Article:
Don't Loan Money To Friends or Family
7 Reasons Why Not To & 3 Ways To Say No Without Ruining The Relationship
- Loans to family often end up being open ended since terms don't get set and they are often made with a handshake or just verbally.
- Not being a true creditor, getting paid back by family or friends puts you at the bottom of their priority list.
- When you don't want to damage the relationship, you might find it harder to ask for the money back.
- Dave Ramsey always jokes that "Thanksgiving Dinner isn't the same". This is because you are no longer just family, you are also in a payment relationship.
- You are actually enabling your family and friends bad behavior when you lend them your hard earned money.
- What happens if you end up in a pickle and need the money? It would be really hard to get blood out of a turnip as the saying goes.
- You could end up actually letting the loan cost you your money or, more importantly, your friendship.
How To Say No Without Ruining The Relationship
So, what can you do to make sure that you are being a good sibling or friend but still setup proper boundaries with them?
Don't feel pressured to lend the money to them.
If they are trying to put pressure on you, you could always ask for more time or flat out refuse. Don't back yourself into a corner. It may feel like you have no other alternative because they are "blood" or whatever. But, they aren't your friend or sibling because of your money.
Use the "I have to talk it over with my spouse" method.
Basically, you are just stalling for the time being, saying that you can't make the decision yourself and that you have to talk it over with your spouse or financial accountability partner. Although this may seem like you are not in control, if you are married, this does affect them as well.
Don't make any exceptions.
You don't want to be caught giving money to one sibling or relative but not willing to make the same deal with another. This can cause even more strife in the relationship.3 ways to say no to #lending #money when friends or family ask: Click To Tweet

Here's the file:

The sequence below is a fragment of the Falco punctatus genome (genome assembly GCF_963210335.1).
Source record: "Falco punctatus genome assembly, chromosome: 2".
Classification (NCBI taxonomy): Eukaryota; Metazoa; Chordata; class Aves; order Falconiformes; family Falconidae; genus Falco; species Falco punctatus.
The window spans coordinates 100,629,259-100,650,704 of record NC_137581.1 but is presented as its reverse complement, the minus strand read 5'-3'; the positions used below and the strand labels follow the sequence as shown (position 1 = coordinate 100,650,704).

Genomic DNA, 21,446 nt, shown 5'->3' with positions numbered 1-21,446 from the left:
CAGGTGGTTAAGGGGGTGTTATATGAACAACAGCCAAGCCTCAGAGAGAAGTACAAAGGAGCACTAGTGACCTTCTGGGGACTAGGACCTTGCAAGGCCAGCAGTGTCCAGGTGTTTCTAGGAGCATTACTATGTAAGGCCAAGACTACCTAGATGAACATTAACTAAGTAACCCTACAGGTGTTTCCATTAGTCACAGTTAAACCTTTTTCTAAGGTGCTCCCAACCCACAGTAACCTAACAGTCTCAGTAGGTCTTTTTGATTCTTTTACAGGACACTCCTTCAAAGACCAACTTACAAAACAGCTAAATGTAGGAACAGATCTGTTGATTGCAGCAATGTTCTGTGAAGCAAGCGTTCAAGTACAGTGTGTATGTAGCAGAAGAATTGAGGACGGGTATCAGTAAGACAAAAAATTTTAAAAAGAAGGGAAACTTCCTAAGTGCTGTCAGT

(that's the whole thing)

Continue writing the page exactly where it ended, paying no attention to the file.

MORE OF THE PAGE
By not loaning money to your friends and family, you are actually loving them well. You are putting up proper boundaries that will grow your relationship stronger in the future. However, in case your borrowing money situation ends badly like mine has, there's hope that the relationship can be restored.
A few years passed and I actually ran into this friend. Seeing this person again brought all the feelings back to the surface. I decided to take things in a different direction, I wanted to restore the relationship, so I told my friend I forgave them and that the friendship was more important than the debt. This was a big shock to my friend. They accepted, we hugged and moved forward.
Our relationship is nowhere near as good as it was in the past, but we aren't hostile any longer. I will say, forgiveness on this has not been a one time thing. I still have feelings that make me angry from time to time and I have to go through the forgiveness process in my head occasionally. It has been a hard lesson for me to learn, but it was a powerful one.
Now, after going through all of this, if you still want to help your friend or sibling out, there is one way you can do it. Your relationship is worth more than a $50 loan or whatever money is at stake here.
If you are in the position to, you could always give them the money with no strings attached. This means that you don't get to have a say in how they spend the money, although you could require them to take some financial steps in the right direction before you give it to them like getting them to start creating their monthly budget, paying off debt, or building some savings. By doing this, you are becoming a blessing in their lives and not just another creditor looking to collect. You remain on their team this way.
This post originally appeared on GetConnectedDad.
Latest posts by Steven Goodwin (see all)
- March 2019 Net Worth Update – $155,092.82 (-$5,640.89) - April 2, 2019
- September 2018 Net Worth Update – $160,733.71 (+$21,286.78) - October 9, 2018
- August 2018 Net Worth Update – $139,446.93 (+$3,690.43) - September 2, 2018
- July 2018 Net Worth Update – $135,756.50 (+$1,338.43) - August 1, 2018